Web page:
A well-defined and written scope of work serves several purposes. First, it helps avoid misunderstandings by clearly defining which parties will be responsible for completing which task and when those tasks will be completed. Second, it establishes the basis for negotiations regarding compensation. Third, it draws the line that forms the basis for additional services. Last, it serves as a starting point for preparing a work plan. Communicate the agreed-upon services to the entire staff so that they can recognize when a request for services goes beyond the contracted scope. Obligations can be extended simply by the actions of employees. If they begin to perform services that are not within the original scope — without first receiving an agreement for extra compensation it will be very difficult, after the fact, to explain that those services were not in the original scope. Be especially careful while making site visits that the engineer’s actions do not extend the firm’s obligations to include responsibility for job-site safety or directing the work of the contractor. Extending the scope simply increases the amount of risk one is taking without appropriate compensation.

7. Compensation

Prepare and negotiate fees that allow for quality and profit
Whether effort-based or value-based criteria are used for establishing fees, always keep in mind that sufficient fees will allow for sufficient time to prepare quality work. Always negotiate the compensation along with a scope of services so that the owner knows exactly what is included in the paid fee. By being transparent with the client regarding the basis of the fee proposal, a basis for the amount of contingency can be established. This will help avoid arguments over extra service requests later. When negotiating fees, have in mind a number below which the firm will not take the project. Be ready to walk away from a client with whom you have historically lost money, or from a project type that poses too much risk compared to the reward being offered.

8. Contracts

Negotiate clear and fair agreements
A good contract that is fair to all parties can minimize the risk that an engineer faces during the course of a project. On the other hand, a poorly worded contract can greatly increase that risk. Review each contract or obtain legal aid to detect and delete or modify risk-enhancing language. A good approach is to use contracts that have been prepared by organizations representing designers, such as the CASE contracts, as a starting point for negotiations. Always be sure that the terms of the contract are insurable under the firm’s professional liability insurance. For example, most insurance policies do not provide for the defense of an indemnitee, even though that term is often found in indemnity agreements. A good contract will recognize that professional services are being provided — not a product — and therefore perfection cannot be warranted by the service provider. The principle that risk should be fairly proportioned to the parties based on the benefit that each party is receiving is what forms the basis for a good contract. On that basis, the engineer should be held responsible for his own negligent errors or omissions, but not for the errors of other parties.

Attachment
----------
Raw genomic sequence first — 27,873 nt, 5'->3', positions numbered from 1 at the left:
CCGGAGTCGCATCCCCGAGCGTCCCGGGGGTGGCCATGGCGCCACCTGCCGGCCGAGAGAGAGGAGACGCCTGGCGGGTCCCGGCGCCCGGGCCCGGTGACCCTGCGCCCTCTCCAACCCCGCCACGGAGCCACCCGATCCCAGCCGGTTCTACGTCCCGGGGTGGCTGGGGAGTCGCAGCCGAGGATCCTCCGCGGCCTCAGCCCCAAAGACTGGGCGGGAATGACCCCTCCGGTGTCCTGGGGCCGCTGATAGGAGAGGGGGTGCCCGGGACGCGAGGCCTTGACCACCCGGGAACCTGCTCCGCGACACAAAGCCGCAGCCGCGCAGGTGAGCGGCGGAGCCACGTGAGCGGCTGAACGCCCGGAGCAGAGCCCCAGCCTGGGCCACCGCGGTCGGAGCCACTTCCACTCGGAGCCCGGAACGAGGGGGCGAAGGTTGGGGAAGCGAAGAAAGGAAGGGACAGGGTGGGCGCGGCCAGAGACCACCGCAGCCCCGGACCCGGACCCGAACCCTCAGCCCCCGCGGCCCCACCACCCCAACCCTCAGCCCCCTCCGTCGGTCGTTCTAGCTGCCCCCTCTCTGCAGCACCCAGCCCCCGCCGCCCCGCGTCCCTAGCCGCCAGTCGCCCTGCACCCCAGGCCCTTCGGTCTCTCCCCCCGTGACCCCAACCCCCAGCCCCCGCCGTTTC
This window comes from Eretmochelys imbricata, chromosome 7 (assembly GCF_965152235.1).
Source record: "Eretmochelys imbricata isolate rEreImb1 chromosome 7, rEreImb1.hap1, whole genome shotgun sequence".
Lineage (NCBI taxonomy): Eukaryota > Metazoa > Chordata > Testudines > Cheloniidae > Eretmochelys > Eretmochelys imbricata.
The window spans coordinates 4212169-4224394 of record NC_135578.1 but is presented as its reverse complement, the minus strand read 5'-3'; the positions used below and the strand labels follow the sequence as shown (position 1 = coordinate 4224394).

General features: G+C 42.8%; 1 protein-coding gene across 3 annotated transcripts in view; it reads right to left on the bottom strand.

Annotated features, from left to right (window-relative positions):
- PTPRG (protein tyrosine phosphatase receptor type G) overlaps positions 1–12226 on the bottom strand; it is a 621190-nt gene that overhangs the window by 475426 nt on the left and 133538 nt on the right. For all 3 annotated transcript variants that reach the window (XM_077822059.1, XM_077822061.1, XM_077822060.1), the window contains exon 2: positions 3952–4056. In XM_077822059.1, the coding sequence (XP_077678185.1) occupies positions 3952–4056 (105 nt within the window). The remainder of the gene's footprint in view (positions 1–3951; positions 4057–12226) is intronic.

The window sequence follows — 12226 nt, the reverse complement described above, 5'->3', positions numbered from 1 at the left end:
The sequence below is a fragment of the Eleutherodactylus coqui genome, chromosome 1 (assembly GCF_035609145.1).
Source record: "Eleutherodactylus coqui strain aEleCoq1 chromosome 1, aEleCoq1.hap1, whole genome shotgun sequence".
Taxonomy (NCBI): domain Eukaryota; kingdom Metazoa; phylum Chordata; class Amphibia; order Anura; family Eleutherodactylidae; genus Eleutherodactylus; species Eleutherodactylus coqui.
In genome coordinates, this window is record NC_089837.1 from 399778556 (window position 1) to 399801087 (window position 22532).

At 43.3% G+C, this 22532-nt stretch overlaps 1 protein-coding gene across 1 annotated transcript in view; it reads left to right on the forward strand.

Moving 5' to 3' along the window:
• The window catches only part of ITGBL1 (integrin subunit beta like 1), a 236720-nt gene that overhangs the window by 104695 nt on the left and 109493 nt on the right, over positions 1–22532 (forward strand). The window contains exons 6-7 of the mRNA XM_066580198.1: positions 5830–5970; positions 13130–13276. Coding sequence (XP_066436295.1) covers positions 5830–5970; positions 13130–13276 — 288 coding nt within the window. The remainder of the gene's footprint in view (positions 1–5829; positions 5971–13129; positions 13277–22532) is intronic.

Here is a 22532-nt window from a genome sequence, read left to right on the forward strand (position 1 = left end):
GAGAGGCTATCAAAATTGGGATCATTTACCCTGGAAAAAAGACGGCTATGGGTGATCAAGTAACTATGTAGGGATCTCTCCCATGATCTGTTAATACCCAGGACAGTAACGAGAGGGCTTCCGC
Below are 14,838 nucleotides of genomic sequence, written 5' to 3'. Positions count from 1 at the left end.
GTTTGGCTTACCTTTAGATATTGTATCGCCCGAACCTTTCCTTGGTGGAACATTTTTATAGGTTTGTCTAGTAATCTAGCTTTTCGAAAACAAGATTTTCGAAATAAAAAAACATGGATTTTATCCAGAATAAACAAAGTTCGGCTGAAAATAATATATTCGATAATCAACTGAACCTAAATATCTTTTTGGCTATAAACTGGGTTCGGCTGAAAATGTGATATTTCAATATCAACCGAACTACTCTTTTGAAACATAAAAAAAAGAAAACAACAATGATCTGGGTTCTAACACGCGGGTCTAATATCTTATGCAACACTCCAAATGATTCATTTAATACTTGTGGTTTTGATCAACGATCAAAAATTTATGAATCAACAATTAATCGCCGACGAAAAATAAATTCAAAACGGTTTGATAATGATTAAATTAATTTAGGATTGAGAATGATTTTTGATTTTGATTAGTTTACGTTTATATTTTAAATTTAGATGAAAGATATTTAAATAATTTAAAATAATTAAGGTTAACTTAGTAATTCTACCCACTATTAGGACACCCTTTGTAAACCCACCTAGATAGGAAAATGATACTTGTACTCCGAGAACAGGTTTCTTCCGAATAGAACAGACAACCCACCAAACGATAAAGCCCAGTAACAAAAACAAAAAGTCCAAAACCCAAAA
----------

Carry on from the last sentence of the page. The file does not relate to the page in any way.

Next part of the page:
9. Contract Documents

Produce quality contract documents
For most engineering work, the final deliverable is the document that will direct the construction of the project. The first step to produce quality documents is to have a plan to do so. Plan the work effort required in conjunction with the engineering and CAD technician staff. Have the client approve the written design criteria and then widely distributed it to everyone involved in the documents’ production. The more complex the design, the higher the risk involved in design and documentation. Make the client aware of this and engage the client in a discussion about simplifying the design or providing the engineer with a higher compensation to account for such complexity.
There are several suggestions to help improve the documentation quality. One of the best tools to help produce quality documents in a shorter time frame is the computer-aided design and drafting proposal software that has become available in the past few years. It has greatly increased productivity and quality. Take advantage of it. Prepare job specifications during the design development phase in order to ensure the specifications and drawings are coordinated. Take advantage of repetition in design elements and use the knowledge of more experienced staff members to avoid spending wasted time “re-inventing the wheel.”

10. Construction Phase

Provide services to complete the risk management process
The final phase of a project, the construction phase, is also the time when many claims against the engineer arise. This is certainly not the time to let down your guard in protecting against risk. There are various tasks associated with the construction phase wherein the contractor responsible for construction and the engineer interact. There are submittals to be checked, requests for information to be answered, change orders to be evaluated, and site visits to be made. Each of these tasks should be performed in a timely and efficient manner so as to eliminate the engineer as the reason for a delay. A good practice to diffuse a claim of delay is to keep good records of the information flow between the contractor and the design team. Establish a non-adversarial relationship with the project superintendent so that you can work together as partners to achieve a common goal.

Ten Foundations for Risk Management – A conclusion

As implied in the title, Foundations for Risk Management, the issues raised in this paper should serve as a starting point for all engineers in dealing with the issue of risk and how to avoid or mitigate it. By focusing on the suggestions made in each of the 10 areas of practice that are discussed, it is hoped that the engineering community can reach success as defined by the goal of zero liability claims. Begin laying your foundation for risk management by analyzing your current practices.